The U.S. central bank Tuesday continued its pattern of raising short-term interest rates at a measured pace, boosting the overnight fed funds rate - what banks charge each other - by one quarter percent.
The Federal Reserve raised interest rates a quarter percentage point on Tuesday. This brings the fed funds rate to 2.75 percent. It is the seventh consecutive quarter point rate increase since the Federal Reserve began to boost the cost of credit nine months ago.
With higher oil prices creating inflationary pressure, analysts were unsure whether the Federal Reserve would hold to its view that interest rates would continue to rise at a measured pace. The Fed did retain that language while making a new reference to mounting inflationary dangers. That subtle change leads former central bank official Alan Blinder to predict that in the future short-term rates might go up not by one-quarter percent but by one-half percent in order to fight inflation pressures.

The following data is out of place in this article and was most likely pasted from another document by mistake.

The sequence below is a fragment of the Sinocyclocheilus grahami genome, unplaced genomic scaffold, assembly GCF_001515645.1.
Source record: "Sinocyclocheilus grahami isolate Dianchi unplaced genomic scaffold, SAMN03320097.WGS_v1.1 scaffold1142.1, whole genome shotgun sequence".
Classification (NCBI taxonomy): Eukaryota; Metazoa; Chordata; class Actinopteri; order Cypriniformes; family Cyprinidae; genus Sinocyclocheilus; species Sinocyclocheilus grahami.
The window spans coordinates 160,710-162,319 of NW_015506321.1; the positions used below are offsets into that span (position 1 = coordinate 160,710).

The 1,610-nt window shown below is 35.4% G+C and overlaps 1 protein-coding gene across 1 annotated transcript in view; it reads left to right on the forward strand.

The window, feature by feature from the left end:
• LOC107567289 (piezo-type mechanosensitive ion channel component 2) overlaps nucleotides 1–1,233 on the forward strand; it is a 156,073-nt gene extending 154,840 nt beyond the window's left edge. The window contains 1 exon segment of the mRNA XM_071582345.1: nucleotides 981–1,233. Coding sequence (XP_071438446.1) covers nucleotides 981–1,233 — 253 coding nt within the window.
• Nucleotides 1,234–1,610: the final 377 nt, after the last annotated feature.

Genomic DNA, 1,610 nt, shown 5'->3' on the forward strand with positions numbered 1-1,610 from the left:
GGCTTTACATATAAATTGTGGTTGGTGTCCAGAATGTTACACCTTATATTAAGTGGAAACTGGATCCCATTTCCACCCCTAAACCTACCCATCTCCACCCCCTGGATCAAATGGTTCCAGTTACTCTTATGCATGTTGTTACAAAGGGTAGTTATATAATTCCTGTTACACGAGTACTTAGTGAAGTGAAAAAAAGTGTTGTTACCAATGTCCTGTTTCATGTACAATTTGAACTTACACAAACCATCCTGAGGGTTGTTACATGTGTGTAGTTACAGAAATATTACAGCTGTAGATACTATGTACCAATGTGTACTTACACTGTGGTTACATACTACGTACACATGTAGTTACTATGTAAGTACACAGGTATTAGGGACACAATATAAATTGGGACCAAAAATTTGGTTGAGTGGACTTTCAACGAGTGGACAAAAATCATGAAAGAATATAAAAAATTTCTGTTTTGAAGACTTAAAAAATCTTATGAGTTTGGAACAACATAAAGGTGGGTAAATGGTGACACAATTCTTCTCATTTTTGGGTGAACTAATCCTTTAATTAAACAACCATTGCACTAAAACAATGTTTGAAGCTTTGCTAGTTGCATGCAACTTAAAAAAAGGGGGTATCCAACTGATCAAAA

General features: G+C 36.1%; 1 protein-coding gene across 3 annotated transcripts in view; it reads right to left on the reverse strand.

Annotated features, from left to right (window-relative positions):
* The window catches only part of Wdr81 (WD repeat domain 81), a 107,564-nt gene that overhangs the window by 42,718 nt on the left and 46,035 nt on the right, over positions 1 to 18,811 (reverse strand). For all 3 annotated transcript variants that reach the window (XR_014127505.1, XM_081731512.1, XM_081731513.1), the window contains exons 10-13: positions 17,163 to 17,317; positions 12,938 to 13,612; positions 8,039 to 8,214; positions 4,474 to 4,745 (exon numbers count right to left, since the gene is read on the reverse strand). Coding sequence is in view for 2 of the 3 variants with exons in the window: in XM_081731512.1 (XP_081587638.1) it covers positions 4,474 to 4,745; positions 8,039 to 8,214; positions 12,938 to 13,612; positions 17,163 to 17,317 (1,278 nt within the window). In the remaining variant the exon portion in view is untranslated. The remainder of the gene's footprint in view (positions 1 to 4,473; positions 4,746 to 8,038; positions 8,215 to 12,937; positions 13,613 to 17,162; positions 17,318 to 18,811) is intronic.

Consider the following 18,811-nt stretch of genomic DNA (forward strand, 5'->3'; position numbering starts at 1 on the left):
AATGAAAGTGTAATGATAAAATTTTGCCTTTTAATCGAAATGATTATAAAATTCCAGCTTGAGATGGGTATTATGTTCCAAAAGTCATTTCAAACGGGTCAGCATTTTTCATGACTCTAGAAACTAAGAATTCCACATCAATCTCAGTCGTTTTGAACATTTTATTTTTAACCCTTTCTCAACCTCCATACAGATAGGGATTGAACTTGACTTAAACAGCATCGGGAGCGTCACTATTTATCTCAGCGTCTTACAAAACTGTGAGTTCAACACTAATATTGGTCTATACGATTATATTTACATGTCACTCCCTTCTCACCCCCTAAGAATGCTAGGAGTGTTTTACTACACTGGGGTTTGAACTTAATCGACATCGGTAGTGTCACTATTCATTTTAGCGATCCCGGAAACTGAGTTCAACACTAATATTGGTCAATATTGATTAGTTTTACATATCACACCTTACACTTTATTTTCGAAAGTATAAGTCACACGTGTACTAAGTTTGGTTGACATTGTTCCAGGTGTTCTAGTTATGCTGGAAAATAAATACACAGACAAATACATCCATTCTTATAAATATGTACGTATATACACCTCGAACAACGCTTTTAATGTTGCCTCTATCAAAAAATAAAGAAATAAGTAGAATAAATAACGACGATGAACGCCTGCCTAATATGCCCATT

"I would say that in a mild way [Federal Reserve Board Chairman] Alan Greenspan and company are showing their teeth," said Alan Blinder. "They're growling a little bit. The measured pace is still in there."
About every six weeks the Federal Reserve meets to consider changes in short-term rates. After each meeting, it issues a statement that is studied carefully by Fed watchers like Mr. Blinder, an economics professor at Princeton University.
Higher short-term interest rates translate into higher monthly payments for consumers who make purchases with credit cards. Short-term rates as recently as last year were at their lowest levels in 40 years. In the aftermath of recession and the 2001 terrorists attacks, the Fed aggressively lowered rates in an effort to encourage economic activity.
Low interest rates have had the intended effect as the economy has been growing at a four percent annual rate. However, low rates have fueled a boom in the housing market that some analysts say bears disturbing parallels to the bubble in high technology stocks five years ago.